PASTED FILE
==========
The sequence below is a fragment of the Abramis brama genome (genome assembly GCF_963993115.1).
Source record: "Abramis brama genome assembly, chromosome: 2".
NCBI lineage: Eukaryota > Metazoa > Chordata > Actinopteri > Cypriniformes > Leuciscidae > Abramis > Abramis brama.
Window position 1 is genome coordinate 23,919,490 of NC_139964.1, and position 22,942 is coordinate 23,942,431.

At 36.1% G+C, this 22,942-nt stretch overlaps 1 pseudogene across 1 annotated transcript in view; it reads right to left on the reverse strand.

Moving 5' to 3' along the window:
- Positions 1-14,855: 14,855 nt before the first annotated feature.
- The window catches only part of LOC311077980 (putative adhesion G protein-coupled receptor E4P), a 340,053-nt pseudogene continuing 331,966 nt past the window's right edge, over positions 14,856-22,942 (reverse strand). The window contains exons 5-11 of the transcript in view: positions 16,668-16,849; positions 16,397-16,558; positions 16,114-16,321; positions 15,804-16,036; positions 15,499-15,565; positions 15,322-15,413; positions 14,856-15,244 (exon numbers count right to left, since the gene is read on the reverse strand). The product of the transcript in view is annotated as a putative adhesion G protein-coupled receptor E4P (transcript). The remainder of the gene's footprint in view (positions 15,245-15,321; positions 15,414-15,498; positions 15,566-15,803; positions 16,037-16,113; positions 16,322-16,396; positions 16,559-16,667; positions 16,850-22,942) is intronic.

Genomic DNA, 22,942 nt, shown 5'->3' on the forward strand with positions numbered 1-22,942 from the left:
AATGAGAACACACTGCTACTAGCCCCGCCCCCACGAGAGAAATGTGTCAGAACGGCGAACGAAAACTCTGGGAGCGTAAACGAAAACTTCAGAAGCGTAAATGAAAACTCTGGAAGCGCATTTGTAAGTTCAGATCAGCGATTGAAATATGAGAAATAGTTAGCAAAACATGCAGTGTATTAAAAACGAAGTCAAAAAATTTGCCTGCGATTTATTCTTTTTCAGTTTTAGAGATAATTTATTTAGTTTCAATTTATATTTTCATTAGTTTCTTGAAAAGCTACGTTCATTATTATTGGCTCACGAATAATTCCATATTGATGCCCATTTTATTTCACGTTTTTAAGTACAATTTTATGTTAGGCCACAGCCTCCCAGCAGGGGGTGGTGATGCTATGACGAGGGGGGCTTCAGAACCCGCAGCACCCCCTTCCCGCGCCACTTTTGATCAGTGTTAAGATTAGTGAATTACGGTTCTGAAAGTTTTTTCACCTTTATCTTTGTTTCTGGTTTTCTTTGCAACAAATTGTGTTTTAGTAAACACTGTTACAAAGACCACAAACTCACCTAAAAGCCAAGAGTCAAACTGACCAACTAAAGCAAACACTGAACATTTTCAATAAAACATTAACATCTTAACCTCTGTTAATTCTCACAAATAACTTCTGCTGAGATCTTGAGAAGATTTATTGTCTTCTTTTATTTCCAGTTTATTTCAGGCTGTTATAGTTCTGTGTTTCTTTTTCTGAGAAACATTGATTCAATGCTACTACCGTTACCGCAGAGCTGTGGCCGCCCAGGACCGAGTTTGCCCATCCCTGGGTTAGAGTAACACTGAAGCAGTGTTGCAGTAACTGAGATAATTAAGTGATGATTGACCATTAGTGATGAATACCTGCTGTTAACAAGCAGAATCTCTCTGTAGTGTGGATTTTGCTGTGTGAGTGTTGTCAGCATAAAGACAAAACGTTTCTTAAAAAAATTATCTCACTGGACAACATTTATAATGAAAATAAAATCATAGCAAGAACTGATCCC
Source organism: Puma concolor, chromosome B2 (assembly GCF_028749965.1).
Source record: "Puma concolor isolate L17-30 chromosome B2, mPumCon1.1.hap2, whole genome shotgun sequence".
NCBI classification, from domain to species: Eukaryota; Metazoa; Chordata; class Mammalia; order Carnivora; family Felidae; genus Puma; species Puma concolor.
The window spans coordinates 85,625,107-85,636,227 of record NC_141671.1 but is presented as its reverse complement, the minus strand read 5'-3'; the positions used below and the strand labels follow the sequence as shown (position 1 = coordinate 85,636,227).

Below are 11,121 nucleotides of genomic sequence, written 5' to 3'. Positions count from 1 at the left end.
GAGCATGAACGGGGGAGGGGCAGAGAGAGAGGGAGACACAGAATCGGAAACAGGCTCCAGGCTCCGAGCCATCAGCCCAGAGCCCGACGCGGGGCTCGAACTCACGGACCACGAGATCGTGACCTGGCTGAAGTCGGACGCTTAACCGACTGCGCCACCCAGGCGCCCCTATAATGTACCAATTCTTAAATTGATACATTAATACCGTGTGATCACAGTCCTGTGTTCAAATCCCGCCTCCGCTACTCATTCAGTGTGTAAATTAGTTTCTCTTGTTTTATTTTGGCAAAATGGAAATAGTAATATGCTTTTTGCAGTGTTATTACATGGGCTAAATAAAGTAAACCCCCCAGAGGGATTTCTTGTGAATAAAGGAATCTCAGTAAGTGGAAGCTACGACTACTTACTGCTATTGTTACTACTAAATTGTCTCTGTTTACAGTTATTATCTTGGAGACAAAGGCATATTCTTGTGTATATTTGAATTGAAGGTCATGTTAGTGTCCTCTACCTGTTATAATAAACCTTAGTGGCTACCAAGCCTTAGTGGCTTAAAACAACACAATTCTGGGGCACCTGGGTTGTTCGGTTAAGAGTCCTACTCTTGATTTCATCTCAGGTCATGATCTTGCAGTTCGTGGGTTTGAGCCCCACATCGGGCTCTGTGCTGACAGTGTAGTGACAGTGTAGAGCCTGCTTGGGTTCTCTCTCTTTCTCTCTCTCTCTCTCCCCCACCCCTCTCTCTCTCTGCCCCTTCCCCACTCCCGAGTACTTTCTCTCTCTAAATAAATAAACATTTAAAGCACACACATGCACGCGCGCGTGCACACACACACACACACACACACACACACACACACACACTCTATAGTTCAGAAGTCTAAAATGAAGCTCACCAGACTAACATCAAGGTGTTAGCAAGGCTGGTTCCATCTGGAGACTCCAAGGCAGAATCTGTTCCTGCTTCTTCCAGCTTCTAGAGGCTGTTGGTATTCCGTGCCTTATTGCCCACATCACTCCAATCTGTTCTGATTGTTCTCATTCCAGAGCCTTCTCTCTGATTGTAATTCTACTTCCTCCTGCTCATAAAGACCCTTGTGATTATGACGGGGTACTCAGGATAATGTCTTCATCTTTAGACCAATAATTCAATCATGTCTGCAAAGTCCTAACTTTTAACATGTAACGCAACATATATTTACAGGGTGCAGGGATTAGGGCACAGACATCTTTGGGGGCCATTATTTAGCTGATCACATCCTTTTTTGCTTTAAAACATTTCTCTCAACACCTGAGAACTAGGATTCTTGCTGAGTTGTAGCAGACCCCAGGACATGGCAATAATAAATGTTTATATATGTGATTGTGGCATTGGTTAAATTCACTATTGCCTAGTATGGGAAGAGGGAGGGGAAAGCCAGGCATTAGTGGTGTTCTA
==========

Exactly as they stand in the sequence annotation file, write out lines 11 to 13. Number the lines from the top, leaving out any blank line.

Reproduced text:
Source organism: Puma concolor, chromosome B2 (assembly GCF_028749965.1).
Source record: "Puma concolor isolate L17-30 chromosome B2, mPumCon1.1.hap2, whole genome shotgun sequence".
NCBI classification, from domain to species: Eukaryota; Metazoa; Chordata; class Mammalia; order Carnivora; family Felidae; genus Puma; species Puma concolor.